Bitters are something most of us leave to the bartenders. A little dash makes that cocktail just right. But bitters have long had a strong connection to human health. And one in particular, which may seem like it's found behind the bar, actually isn't. We were curious about this little unheard of gem, and how it might benefit health.
Swedish bitters, also sometimes called Swedish tincture, is an old apothecary remedy dating back to the 15th century. And they're not exactly the same as what we find behind the bar. They're actually an herbal infusion Historically, Swedish bitters have been used to treat several health problems, but it’s also been used in folk medicine to boost the immune system.
Swedish bitters are a concoction of several herbs made into a tincture together. The oldest recipe contains 11 herbs and roots, and a newer one contains 22, but they're relatively similar in their uses. The most resourced book on the topic lists 40 ailments for which the tincture is commonly used.
A combination of Swedish bitters may be good at relieving stress levels in the body. Some components may act as calming agents and may help fight off bouts of anxiety. Lavender helps to soothe nerves naturally and promotes sleep. Passionflower boosts GABA levels in the central nervous system and may help people who suffer from anxiety attacks.
The body has receptors for bitter compounds, according to Healthline. They are called T2Rs. Found in the mouth, gut and liver, the stimulation of T2Rs promotes a healthy digestive system. This aids with absorption in the stomach and helps to detox the liver naturally.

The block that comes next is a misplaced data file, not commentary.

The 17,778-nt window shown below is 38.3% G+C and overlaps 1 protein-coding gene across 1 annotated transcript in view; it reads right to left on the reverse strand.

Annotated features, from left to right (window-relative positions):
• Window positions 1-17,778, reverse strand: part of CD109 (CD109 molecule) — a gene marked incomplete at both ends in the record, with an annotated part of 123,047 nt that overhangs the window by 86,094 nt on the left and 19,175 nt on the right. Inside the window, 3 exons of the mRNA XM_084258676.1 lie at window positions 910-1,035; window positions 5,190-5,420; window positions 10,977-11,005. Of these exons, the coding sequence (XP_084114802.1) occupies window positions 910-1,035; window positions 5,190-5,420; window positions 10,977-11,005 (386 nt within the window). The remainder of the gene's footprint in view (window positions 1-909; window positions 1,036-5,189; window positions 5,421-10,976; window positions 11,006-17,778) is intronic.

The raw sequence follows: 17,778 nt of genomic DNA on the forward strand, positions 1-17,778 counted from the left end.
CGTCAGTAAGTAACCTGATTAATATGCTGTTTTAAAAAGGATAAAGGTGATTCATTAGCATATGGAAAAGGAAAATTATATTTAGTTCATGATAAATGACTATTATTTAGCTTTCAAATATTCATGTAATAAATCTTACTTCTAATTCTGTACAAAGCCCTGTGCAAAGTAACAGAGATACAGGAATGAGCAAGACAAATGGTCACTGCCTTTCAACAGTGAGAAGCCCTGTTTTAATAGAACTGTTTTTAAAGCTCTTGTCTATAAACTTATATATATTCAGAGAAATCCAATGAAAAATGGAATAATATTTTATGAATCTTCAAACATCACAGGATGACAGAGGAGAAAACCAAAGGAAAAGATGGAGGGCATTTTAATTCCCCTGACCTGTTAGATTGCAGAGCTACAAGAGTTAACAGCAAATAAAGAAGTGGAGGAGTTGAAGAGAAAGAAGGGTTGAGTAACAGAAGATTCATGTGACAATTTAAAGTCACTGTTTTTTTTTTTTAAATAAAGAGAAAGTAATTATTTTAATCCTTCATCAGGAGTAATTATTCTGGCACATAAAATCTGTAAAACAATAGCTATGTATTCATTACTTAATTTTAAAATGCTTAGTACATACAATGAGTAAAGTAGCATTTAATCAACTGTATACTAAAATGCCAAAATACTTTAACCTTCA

Bitters may also help curb sugar and food cravings by stimulating the release of hunger-controlling hormones like peptide YY (PPY) and GLP-1. As a result, bitters may help treat overeating through appetite suppression.
The ingredients include some wonder herbs:
There are hundreds of different types of herbs and bitters. Each has different benefits and medicinal properties. There are several recipes for how to prepare and use bitters. But of course, we have to urge caution as herbs are not to be taken any more lightly than a prescription. Many herbs can be toxic. Many can interfere with existing medications, and many are just not studied enough to know their full effects. So please speak to a physician before starting to take any herbal supplements, no matter how old the recipe.
For those interested in pursuing the tincture, there are several sources available where the herbs for the tincture can be purchased pre-blended to make tincturing easy. Adding herbal recipe ingredients to a jar with alcohol and allowing them to sit for 10 days to 2 weeks to make your own tincture is one way. From there, you can use the resulting tincture as drops to add to drinks or food. Dosing for this method can be irregular, and caution should be used.
Bitters do live up to their name and often have a sour, bitter taste. Mixing them with a natural sweetener may help curb the aftertaste.
Are Swedish bitters right for you? Whatever concoction you might choose to improve your wellbeing, consider trying it with an open mind and palate—the taste may not be appealing at first. Be sure to talk to your healthcare provider before trying bitters and be aware of potential side effects. Because most bitters are alcohol-based, do not use them if you are allergic to alcohol, suffer from liver or stomach issues or might be pregnant.
Copyright 2020, Wellness.com